Seasonal affective disorder (SAD) is a type of depression that sets in or starts in the winter months. Unlike other types of depression, it may improve as spring comes on. It is often a cyclical, recurring disorder--you'll feel depression every winter and begin to feel better each spring.
A study by Alfred Lewy at the Oregon Health and Science University found that most of the symptoms of seasonal affective disorder are caused by body rhythms that are not in sync with the sun. Often the body gets out of sync with the sun because of winter's shortened days. The pineal gland, which regulates body rhythms, secretes a hormone called melatonin during the night. This can affect your sleep wake cycle and other rhythms. When it gets dark too early in the day, the pineal gland and the body's sleep wake cycle get out of sync.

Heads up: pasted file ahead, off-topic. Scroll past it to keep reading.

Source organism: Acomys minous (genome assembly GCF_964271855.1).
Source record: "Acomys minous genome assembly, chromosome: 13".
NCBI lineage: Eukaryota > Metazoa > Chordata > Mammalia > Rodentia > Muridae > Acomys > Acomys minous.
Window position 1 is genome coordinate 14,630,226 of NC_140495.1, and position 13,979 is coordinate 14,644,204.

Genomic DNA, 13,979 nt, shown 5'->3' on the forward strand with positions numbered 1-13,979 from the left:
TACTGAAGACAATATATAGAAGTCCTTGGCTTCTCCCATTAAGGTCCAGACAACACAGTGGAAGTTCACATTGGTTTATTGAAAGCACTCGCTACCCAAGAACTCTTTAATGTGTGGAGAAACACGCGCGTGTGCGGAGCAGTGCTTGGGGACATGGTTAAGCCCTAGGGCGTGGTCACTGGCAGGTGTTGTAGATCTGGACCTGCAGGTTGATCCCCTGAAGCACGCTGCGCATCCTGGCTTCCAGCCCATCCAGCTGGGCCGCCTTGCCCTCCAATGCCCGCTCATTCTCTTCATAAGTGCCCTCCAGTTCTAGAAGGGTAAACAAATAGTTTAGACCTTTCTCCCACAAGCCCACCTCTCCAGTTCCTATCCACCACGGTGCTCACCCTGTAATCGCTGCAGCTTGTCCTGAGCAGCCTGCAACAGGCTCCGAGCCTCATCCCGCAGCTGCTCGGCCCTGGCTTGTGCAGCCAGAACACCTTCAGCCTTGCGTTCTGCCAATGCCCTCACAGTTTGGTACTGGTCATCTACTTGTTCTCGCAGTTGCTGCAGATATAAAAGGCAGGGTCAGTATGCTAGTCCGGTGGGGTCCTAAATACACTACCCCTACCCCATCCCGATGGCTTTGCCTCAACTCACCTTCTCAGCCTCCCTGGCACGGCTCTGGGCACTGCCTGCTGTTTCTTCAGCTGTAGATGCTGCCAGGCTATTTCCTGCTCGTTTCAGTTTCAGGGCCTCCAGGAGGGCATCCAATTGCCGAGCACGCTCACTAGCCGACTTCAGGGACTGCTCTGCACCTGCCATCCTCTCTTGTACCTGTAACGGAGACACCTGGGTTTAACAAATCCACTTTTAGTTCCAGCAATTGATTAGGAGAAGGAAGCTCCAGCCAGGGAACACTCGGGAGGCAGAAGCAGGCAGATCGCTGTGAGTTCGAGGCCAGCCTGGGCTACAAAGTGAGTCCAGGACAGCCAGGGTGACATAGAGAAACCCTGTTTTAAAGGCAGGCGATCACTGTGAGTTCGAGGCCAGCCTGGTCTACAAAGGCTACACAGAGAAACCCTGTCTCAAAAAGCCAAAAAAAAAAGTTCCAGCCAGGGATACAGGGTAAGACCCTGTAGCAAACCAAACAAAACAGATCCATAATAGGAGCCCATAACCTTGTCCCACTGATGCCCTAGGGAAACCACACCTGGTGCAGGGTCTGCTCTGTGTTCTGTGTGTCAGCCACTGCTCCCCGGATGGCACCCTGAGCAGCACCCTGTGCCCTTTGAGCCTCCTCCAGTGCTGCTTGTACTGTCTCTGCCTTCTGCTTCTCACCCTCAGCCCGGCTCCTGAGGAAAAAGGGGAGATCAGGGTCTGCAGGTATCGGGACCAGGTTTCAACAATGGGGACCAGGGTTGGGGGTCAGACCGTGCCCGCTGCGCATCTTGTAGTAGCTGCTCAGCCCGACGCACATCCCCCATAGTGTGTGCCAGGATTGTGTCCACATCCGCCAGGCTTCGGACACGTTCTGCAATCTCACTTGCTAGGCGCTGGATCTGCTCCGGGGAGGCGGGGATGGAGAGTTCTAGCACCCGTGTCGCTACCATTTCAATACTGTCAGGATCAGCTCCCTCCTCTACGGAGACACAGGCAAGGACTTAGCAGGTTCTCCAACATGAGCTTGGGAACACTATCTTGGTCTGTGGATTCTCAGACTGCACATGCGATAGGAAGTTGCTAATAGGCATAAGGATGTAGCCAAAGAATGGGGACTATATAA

Seasonal affective disorder is far more common in northern climates, where days can be very short in winter. SAD affects more women than men and is likelier to occur in people under age 40 than those older than that.